Local schools feel effects of sequester, issue pink slips to classified staff

At their Thursday, April 4 meeting, the Claremont Unified School District Board of Education approved a resolution to issue pink slips to 5 classified employees who, come June 14, may not have jobs.

“It is with a sad heart that I bring forth this resolution,” said Kevin Ward, assistant superintendent of human services, emphasizing that the district’s recommendation stems from continuing financial uncertainty.

The positions that stand to be eliminated include 2 adult school aides, 2 computer instructional assistants, one from Condit Elementary School and one from Mountain View, and a paraeducator (formerly classified as an educational assistant) at Condit. Should these employees be laid-off, they will be eligible for reemployment for a period of 39 months, with their reemployment taking precedence over new applicants.

The passage of Prop 30—for which CUSD classified employees notably campaigned, according to Rosie Bister, president of the Claremont chapter of the California School Employees Association (CSEA)—has helped to forestall further pink slips for CUSD teachers. The salaries for classified personnel, however, come from a different source: categorical funding.

According to the EdSource website, “generally, categorical aid is meant to provide services for students with special needs, to improve instruction and curriculum, or to support social and health programs.” Categorical funding, which comes from the federal government, is awarded directly to districts per qualifying student or through grants or reimbursements.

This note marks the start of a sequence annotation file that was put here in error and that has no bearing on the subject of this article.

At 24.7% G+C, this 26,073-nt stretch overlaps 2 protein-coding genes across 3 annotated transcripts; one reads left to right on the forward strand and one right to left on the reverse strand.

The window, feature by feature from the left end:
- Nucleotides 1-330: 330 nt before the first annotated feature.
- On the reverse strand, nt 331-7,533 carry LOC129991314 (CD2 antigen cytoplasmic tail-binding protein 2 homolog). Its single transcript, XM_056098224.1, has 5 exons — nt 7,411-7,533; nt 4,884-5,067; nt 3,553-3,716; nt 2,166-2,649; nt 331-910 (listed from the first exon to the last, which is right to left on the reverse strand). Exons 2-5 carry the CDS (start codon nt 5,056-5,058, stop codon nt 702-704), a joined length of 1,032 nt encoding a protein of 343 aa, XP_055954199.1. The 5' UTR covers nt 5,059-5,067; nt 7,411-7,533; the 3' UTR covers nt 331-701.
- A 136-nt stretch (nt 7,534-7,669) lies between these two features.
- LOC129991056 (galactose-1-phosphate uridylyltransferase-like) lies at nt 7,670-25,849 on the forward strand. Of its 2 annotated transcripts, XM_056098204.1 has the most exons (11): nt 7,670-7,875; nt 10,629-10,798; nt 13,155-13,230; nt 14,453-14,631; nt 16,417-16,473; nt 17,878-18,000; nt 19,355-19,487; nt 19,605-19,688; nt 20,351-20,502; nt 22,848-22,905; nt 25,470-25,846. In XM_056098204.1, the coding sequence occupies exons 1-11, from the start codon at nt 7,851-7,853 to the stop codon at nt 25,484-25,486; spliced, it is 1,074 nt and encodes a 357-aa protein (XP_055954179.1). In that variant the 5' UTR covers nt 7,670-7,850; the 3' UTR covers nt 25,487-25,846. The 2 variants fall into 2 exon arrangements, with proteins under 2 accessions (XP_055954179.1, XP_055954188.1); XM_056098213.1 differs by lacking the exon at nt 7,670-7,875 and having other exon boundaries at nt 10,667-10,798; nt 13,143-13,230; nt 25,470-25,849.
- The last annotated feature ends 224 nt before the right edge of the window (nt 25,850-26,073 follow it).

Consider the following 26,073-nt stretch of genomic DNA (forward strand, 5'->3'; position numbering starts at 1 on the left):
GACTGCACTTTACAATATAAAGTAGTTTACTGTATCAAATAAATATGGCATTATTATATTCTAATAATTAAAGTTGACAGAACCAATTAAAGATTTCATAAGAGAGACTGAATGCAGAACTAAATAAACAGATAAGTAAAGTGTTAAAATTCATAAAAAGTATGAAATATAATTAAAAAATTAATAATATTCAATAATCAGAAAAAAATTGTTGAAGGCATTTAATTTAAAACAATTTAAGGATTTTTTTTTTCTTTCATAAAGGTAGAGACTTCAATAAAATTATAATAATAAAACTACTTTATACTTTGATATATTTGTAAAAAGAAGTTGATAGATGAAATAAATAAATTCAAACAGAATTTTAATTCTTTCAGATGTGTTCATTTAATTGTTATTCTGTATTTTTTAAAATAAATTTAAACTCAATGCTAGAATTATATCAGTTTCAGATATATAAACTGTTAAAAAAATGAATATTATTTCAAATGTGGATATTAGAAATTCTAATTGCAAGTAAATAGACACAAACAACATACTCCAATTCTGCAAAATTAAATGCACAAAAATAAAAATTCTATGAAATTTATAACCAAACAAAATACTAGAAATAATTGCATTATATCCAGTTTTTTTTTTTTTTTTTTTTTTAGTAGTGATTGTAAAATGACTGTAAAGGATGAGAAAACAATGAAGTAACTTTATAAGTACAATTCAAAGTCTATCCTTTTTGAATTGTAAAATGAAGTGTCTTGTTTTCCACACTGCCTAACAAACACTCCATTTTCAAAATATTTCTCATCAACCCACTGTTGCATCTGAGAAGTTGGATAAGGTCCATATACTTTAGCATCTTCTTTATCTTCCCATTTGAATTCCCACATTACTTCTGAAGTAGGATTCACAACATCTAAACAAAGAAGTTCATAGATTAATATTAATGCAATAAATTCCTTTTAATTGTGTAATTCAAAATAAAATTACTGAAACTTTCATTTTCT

The district has tried to protect as many classified personnel as possible in recent years, but employee costs like healthcare have steadily grown while categorical funding has remained flat, Mr. Ward noted.

The problem of shrinking funding reached a tipping point with the March 1 enactment of across-the-board cuts to federal funding known as sequestration. In the coming year, these cuts will amount to some $85 million slashed through the end of September.

While the 2013-2014 budget has not yet been finalized, it is estimated that US schools will shoulder 6 percent of these cuts. For Claremont schools, this adds up to some $134,000 per year, according to CUSD Assistant Superintendent of Business Services Lisa Shoemaker.

Education has been granted a short grace period; the first of these cuts will go into effect in July 1, 2013, the start of the new fiscal year. The areas affected include Title I, Title II and Title III programs as well as funding for programs related to the Individuals with Disabilities Education Act (IDEA).

As an example of the local impact of sequestration, CUSD regularly uses Title I funding, which is aimed at supporting academic success for socio-economically disadvantaged students, to pay for additional classroom aids.

Ms. Bister took to appeal for the continued employment of classified staff.

“When you hear ‘reduction in force’ it hurts to the core,” Ms. Bister. “We truly ask that [the district] reconsider and that, if it does happen, we can look at any way these jobs can come back.”

A full report on Thursday night’s school board meeting will appear in the Friday, April 12 edition of the COURIER.

—Sarah Torribio



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